How to Talk to Students About Paris

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The Eiffel Tower at sunset, Paris, France

Last Friday, I was perusing Goodwill when my dad called. “Have you seen the news?” he asked. “No, what’s up?” I responded. “You might want to turn it on” he answered. You see, my husband is French. Many of his loved ones are in France.

Last night while I was washing dishes, I asked my husband, “Is there anything you want me to include, speaking as a French person?”

“I don’t know, Bek.  I’m still shocked from the fact that it happened,” he answered.

There are many reeling and grieving.  As some stripe their profile picture red, white and blue and then move on, some rush to accuse and hand-out solutions and I-told-you-so’s, some recoil from the scariness of an unsafe world, some boil in anger at events seemingly unnoticed, we need to take time to process.

Wherever you find yourself on the spectrum of emotion, it is likely your students will be all over the place.  Here are some suggestions for conversation about last weekend’s tragedy.

Whatever the emotion, acknowledge it, asking questions to the tune of “tell me more.” Listen. Repeat back what you hear them saying and ask if you are hearing correctly.

The Angry Kid

Affirm the angry kid’s sense of justice, and ask how it makes them feel when justice is ignored. Let your students know it is ok to be angry with evil. Help them process what to do with their anger, by tying it into scripture. What did Jesus say about injustice, justice and anger?

The Sad Kid

Ask the sad kid if they will share what they are sad about with you. If they are sad, they may be feeling scared on the one hand, or have memories, friends or other connections to France on the other. Ask the sad kid to tell you some stories of those memories, friends or connections. The sad kid needs to be heard in their sadness.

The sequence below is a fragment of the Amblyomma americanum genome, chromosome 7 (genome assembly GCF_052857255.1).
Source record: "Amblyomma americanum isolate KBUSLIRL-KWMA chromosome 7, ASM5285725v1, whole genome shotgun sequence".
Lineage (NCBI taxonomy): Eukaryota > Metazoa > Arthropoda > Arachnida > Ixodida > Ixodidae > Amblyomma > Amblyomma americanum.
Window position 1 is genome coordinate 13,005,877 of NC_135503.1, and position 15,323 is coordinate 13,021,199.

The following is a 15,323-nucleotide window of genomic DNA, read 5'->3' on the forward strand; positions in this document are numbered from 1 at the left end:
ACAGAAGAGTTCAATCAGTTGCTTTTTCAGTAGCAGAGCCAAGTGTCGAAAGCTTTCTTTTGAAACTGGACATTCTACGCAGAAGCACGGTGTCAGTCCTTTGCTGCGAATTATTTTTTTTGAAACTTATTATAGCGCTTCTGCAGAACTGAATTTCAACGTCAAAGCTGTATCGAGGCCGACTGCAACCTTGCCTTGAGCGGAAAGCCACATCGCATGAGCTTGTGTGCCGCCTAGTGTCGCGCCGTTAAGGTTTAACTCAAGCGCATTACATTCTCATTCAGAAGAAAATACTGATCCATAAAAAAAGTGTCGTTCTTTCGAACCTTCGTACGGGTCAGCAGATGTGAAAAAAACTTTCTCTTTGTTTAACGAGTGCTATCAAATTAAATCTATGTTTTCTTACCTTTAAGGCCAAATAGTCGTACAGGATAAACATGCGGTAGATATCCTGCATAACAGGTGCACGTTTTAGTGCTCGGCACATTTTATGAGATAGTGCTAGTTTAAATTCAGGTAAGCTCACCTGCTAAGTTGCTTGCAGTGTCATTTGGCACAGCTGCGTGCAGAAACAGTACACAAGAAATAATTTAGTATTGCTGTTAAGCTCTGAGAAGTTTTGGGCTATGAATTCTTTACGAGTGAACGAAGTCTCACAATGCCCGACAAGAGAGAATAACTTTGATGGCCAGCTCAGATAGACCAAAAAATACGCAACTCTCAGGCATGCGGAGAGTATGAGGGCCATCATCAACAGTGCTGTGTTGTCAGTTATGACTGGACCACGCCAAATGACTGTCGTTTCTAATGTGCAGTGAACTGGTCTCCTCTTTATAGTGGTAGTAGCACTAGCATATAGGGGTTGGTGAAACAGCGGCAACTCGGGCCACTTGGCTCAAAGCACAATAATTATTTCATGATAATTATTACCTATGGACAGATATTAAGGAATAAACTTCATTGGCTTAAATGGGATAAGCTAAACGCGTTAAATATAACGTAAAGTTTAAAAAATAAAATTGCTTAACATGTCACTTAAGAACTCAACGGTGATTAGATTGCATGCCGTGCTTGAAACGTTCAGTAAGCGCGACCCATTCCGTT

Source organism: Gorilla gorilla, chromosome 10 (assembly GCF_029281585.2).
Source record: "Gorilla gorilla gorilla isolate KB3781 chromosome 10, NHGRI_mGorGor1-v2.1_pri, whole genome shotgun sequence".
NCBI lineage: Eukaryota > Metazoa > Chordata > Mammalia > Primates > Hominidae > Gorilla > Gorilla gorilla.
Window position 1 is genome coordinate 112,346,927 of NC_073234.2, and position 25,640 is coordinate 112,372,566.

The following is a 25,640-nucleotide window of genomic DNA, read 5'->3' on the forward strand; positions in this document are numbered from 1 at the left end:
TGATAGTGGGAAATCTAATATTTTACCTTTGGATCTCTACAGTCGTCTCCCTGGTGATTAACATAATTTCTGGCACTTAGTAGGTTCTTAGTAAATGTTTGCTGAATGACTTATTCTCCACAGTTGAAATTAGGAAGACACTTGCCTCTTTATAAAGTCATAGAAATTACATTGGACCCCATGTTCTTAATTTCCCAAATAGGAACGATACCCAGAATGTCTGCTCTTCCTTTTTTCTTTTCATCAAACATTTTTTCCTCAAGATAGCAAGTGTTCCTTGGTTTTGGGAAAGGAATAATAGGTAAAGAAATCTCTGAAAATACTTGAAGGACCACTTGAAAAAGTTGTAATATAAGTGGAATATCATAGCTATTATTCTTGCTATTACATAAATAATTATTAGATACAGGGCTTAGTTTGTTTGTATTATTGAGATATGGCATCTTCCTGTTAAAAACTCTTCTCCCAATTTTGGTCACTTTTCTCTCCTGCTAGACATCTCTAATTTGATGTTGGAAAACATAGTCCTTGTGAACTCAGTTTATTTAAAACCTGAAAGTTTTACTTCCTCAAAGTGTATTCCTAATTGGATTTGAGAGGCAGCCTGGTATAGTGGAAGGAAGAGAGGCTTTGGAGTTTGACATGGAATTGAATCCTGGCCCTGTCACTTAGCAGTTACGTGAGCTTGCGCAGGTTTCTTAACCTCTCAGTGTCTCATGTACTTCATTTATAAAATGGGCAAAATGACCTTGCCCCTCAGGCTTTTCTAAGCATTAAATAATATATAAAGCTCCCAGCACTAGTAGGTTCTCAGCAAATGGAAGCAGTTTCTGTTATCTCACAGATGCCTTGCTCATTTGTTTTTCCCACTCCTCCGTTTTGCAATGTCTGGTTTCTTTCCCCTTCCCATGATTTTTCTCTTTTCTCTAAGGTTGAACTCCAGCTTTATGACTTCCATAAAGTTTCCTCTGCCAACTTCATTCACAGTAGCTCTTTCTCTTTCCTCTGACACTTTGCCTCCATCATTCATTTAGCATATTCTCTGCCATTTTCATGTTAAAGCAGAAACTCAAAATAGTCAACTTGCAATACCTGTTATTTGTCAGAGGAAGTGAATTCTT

The Worried Kid

This kid may have high anxiety, may spend most of their time with adults listening, but not quite understanding adult conversation, may feel insecure about life in general. The worried kid may be freaking out for reasons that seem miniscule to you. The worried kid needs an immediate emotional safe place.That safe place can be you, taking them seriously. Ask the kid why they are worried and who in their life they can talk to about their worries. Ask them if they would be willing to share this particular worry with an adult (a parent ideally) who can continue to provide an emotional safe place.

The Clueless Kid

The clueless kid may have noticed that Facebook went red, white and blue, but couldn’t tell you why. If they are curious, briefly update this student on the facts. Do not exaggerate. Do not be dramatic. Simply share what happened without interpretation. This may lead to another conversation. If it does, lean into that conversation. If it doesn’t, ask your student about his or her weekend. Do not shame them for what they do or do not know.  

Whatever the emotions present in your students, these are conversations worth having. Our students are growing up in a post 9/11 world. They need adults who will lovingly engage with them in post 9/11 conversation, helping them process their own beliefs, and make sense of this world. Let us rise to the occasion and be those adults for our students.

Image attribution: Creatas / Thinkstock

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Rebekah got her start in youth ministry at Christ Church in Montevideo, Uruguay and is now the Minister of Youth Discipleship at First United Methodist Church in Tulsa, OK. She earned her B.S. in Organizational Management and Ethics from Oklahoma Wesleyan University. Rebekah is married to her soulmate, Philippe. Together they like to drink mate, play soccer with their dogs, and dream of traveling the world. Rebekah has read Hitchiker’s Guide to the Galaxy six times.

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